Vienna's Got Balls

Vienna's Got Balls

BY Matthew Breen

January 11 2012 4:00 AM ET

VIENNA LEAD X560 (KATRINA STEFANOVIC) | ADVOCATE.COM The occasion for my visit in early spring 2011 was the culmination of the ball season, Vienna's grand tradition of glorious formal waltzes, where tails and tiaras are de rigueur. There are dozens of such balls thrown by all manner of groups: The Vienna Philharmonic hosts one, the professional organization of pharmacists hosts one — and naturally, the gays throw a few. And each year, the most formal and the queerest of the season's events share a calendar date.

The Opera Ball, held at the magnificent Vienna State Opera, is the undisputed pinnacle of the ball season, and European cultural icons, high society, and international heads of state are likely to be found there. The formal dress code is strictly enforced, and rigorous tryouts are required for anyone wishing to take part in the traditional polonaise dance that opens nearly every ball in Vienna. It's stately but, I'm told, stuffy.

The annual Rosenball ("Rose Ball"), on the other hand, is a massive queer party. The 2011 event was its 20th anniversary, and the dress code was more of an anything-goes affair — specifically, anything fabulous goes. Dressed in everything from tuxes to drag to wild, glittery, and outrageously skimpy costumes, guests are everything but casual.

The event simultaneously mocks and takes part in the notable elements of the ball tradition. The setting, the Palais Auersperg, a baroque palace completed in 1710, is suitably grand. But the evening opens with a comic drag polonaise, revelers dance under laser lights to thumping disco instead of Strauss, and DJs and house divas take the place of orchestral accompaniment. And you can bet this is the only ball where the dancers on the stage are hunky go-go guys. After 1 a.m., I noticed a trickle of more formally attired guests arriving; having sampled the more staid traditions of the Opera Ball, these folks were ready to get a little sweaty dancing with the flamboyant crowd at the Rosenball (Rosenball.eu).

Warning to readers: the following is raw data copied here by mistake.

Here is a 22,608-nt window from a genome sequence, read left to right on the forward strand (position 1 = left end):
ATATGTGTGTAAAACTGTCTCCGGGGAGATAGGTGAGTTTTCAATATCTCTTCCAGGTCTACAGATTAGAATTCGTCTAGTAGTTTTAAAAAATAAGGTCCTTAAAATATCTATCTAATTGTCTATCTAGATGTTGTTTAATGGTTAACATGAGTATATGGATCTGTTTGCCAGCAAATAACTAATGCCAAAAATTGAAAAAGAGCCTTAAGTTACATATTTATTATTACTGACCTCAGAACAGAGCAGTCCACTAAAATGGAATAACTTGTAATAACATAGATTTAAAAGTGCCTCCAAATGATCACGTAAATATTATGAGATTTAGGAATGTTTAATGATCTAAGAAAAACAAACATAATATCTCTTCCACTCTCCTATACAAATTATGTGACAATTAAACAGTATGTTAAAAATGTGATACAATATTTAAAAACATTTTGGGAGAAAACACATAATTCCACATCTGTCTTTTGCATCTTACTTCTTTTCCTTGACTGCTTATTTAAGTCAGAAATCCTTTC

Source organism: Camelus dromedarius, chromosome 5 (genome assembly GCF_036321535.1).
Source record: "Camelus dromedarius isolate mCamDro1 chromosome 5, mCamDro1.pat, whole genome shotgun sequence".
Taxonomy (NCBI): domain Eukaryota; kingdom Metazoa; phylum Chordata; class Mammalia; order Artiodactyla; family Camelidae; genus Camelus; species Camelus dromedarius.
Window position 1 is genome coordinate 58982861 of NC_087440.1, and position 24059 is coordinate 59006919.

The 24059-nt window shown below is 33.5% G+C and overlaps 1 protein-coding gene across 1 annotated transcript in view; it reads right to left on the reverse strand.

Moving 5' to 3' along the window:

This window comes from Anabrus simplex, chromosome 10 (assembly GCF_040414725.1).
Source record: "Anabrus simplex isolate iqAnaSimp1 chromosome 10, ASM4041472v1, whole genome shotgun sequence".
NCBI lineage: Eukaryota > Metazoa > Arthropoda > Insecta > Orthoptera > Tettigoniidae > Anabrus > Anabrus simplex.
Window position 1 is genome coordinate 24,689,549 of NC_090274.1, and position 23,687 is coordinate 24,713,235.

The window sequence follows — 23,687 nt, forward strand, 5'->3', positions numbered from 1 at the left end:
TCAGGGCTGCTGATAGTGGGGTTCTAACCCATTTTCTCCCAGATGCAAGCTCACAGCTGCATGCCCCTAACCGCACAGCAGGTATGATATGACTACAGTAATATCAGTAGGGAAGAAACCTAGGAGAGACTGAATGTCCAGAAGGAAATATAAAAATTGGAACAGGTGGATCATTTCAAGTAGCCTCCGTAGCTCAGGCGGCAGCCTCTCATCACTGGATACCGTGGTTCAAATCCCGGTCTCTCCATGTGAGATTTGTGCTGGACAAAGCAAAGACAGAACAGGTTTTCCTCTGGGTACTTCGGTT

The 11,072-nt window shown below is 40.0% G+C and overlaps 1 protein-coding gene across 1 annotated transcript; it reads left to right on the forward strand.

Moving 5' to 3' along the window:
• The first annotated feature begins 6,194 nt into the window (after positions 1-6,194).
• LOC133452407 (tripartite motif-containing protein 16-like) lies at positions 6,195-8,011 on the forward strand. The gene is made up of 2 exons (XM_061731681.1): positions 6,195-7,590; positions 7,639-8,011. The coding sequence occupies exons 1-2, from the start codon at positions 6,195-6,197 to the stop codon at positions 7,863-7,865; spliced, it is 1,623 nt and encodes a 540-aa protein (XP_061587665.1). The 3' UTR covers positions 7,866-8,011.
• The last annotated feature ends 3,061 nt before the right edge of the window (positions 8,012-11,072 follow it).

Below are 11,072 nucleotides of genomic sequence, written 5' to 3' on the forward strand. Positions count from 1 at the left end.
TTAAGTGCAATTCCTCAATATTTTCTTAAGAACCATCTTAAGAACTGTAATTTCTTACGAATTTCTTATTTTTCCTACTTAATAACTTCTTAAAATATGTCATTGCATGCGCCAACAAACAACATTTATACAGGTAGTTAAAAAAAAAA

After enough gin-and-tonics to reinforce my courage and bolster my rusty German, I spoke to a handsome Austrian who was stationed at the main dance floor bar while his female friend tried to get the attention of the straight, shirtless bartender. His first sly glances across the bar belied the beaming smile I'd soon discover, and I was quickly disabused of the notion of any Viennese arrogance. (Truth be told, whatever was true of that reputation has since faded. I found the Viennese to be as friendly as people in many European cities, and far friendlier than those in many other places I've visited.)

The event went into the wee hours and included a very late after-party. Night owls never fear: You'll have options until dawn.

The other LGBT events of the season include the more ceremonial Regenbogenball ("Rainbow Ball"; Regenbogenball.at), where formal attire is required, even if one is cross-dressing. The traditional waltz is the order of the day, and event proceeds go to the Homosexual Initiative Vienna. The Mauerblümechenball ("Wallflower Ball"; H-A-P-P-Y.net/mauer) is free and informal, and has a more ironic dress code of nerdy cardigans and horn-rimmed glasses, as exemplified by the organizers' professed love of beige.

Though outside the ball season, the Life Ball (LifeBall.org; typically in May) is another gay-popular event, and one of the best-known AIDS events in the world, drawing celebrity entertainers and guests. Revelers get a discounted ticket if they dress in the costume described in the party's "Style Bible," and shirtless men often get a discount on their entry ticket sometime after 2 a.m.

After a long night out, some hearty food was in order. Vienna's cuisine is a blend of traditional and modern, a mix emblematic of the entire city. Meeting over a meal is key to gay life in Vienna, and while a true bon vivant might have known this, it had to be pointed out to me that Viennese cuisine is the only cuisine in the world to be named after a city. It's often to be found in a classic beisl, like a bistro, with dark wood paneling, a bar, and simple tables and chairs. Schnitzel (veal or pork pounded flat, breaded, and fried), pastries, soup with pancake strips, and goulash constitute the basis of menus.

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